Struggling with Substance Use Disorder

Taking care of yourself and those you love means recognizing when something is off.

Identifying unhealthy behaviors is an important first step when spotting substance use disorder. Substance use disorder occurs when a pattern of behavior forms using harmful substances for mood-altering purposes. While some substances, like alcohol, may be enjoyed socially without problems, and some substances, like prescription drugs, may be taken for medical reasons, both substances can create affects that people start to seek out and, in some cases, become addicted to. Addiction is a disease, but those with substance use disorder can work to overcome those behaviors. It’s important to be aware if you are more likely to become addicted to a substance.

According to AddictionsandRecovery.org, the children of addicts are 8 times more likely to develop an addiction.

Signs you or a loved one might be abusing a substance:

  • Eating more or less than normal
  • Stop taking care of yourself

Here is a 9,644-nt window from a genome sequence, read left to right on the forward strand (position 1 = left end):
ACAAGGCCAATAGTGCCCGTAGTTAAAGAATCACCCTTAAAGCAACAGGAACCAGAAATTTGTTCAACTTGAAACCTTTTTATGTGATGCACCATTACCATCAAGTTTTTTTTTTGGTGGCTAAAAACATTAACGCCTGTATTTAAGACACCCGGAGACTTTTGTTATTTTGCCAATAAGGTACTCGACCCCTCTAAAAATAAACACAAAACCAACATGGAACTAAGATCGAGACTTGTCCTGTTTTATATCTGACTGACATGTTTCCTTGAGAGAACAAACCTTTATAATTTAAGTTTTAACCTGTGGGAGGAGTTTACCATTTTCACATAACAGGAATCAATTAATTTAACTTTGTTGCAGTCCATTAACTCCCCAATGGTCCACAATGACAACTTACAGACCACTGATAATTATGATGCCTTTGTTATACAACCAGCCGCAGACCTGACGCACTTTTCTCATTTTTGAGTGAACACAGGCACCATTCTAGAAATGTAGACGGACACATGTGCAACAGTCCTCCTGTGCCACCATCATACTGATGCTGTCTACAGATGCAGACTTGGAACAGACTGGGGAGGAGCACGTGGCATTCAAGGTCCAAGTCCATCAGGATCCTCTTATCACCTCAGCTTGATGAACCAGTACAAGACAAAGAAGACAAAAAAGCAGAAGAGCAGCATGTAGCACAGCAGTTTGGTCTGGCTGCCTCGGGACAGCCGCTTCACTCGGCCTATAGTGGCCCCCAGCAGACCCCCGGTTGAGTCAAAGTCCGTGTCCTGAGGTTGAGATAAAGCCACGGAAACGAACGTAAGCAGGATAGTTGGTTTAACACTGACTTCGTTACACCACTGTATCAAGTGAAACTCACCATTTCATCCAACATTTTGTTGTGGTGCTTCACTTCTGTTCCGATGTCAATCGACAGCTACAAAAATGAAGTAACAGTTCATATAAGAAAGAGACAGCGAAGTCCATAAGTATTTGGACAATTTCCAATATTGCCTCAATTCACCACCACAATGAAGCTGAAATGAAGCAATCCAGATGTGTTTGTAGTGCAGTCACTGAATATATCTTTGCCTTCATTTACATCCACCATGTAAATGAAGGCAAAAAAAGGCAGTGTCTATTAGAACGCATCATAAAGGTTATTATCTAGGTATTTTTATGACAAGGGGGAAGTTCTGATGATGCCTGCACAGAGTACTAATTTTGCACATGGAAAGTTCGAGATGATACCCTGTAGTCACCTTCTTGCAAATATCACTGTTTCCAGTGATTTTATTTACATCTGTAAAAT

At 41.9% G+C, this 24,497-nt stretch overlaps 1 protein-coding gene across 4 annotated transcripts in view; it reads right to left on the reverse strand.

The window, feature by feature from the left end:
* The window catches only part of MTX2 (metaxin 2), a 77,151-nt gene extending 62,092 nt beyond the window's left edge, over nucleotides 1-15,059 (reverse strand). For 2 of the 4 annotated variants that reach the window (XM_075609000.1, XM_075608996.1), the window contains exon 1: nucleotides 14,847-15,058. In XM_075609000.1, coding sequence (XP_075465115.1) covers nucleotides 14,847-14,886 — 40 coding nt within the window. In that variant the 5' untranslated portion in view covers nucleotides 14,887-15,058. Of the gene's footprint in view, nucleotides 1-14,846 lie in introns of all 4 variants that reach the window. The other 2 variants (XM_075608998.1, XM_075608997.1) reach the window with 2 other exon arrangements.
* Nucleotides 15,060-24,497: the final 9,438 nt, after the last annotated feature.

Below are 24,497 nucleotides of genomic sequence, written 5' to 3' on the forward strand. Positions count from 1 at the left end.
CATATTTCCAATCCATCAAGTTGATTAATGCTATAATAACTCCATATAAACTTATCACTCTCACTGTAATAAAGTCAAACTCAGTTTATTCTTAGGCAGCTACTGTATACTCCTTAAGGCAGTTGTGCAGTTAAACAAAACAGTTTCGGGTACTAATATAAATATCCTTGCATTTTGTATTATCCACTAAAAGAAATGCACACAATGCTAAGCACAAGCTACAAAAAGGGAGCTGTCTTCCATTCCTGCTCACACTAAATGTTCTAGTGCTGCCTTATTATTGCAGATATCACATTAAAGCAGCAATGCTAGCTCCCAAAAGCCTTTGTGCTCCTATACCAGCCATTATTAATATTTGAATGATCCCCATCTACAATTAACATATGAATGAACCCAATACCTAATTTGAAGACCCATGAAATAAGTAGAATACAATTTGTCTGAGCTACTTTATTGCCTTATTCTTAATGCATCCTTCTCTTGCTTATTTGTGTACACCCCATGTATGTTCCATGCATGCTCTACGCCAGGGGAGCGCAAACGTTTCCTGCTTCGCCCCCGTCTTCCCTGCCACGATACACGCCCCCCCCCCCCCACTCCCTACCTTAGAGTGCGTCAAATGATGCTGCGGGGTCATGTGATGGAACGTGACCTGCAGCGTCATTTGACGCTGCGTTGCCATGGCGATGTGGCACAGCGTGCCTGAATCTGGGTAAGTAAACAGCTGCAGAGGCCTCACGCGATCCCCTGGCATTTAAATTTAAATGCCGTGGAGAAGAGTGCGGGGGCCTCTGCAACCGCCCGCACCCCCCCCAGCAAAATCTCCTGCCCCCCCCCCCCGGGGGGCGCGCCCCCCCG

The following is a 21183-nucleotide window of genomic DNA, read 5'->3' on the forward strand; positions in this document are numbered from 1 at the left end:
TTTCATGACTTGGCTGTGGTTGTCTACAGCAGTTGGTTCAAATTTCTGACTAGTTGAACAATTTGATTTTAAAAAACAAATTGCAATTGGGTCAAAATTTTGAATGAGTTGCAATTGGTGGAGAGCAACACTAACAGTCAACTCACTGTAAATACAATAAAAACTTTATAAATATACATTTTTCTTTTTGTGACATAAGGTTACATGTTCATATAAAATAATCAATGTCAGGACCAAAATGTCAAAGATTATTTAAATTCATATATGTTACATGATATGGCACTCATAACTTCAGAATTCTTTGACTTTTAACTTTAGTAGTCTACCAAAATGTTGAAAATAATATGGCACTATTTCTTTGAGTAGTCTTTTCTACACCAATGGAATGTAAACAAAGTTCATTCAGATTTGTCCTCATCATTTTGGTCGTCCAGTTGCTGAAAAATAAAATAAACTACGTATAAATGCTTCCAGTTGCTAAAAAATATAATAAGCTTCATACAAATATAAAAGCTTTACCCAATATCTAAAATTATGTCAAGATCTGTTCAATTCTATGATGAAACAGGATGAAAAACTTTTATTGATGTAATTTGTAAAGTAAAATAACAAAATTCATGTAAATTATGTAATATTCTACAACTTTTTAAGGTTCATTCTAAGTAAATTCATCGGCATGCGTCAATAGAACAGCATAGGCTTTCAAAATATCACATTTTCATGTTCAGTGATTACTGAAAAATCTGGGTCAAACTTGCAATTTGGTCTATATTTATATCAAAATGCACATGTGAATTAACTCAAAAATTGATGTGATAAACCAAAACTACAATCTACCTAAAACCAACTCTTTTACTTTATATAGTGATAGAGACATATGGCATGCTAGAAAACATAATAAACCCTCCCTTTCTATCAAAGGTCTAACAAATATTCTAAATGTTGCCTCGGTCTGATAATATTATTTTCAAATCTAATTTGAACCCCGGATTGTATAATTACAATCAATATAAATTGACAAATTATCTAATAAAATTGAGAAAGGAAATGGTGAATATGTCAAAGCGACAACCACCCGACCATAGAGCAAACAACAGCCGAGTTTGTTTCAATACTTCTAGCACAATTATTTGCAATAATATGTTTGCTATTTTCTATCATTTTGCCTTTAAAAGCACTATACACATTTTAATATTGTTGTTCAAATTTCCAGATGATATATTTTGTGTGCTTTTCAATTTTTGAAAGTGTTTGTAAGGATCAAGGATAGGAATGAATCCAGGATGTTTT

• Lack of interest in things you once enjoyed or loved
  • Irregular sleeping habits
  • Develop problems in professional or personal relationships
  • A strong craving for the substance in use

Substances that are commonly abused are alcohol, prescription drugs and over-the-counter medications, heroin, cocaine, and cigarettes. For substances like alcohol, the line between use and abuse can be unclear. Enjoying a few drinks after work to unwind, drinking two pots of coffee a day, smoking a pack of cigarettes a day—some are use and some are abuse. Abuse occurs when you use a substance in a way not intended or recommended, or when using more than prescribed. If, over time, you need more of the drug to get the same effect, or you become dependent on the drug, it can turn from abuse into addiction.

A good way to identify this is to ask yourself if using the substance to the extent you do is harmful or if it causes disruptions in relationships. If you answer yes, look into receiving help. Call SAMHSA’s National Helpline at 800-662-HELP (4357).

Content by Lockton Dunning Benefits with info from https://www.webmd.com/mental-health/addiction/substance-abuse and https://www.verywellmind.com/substance-use-4014640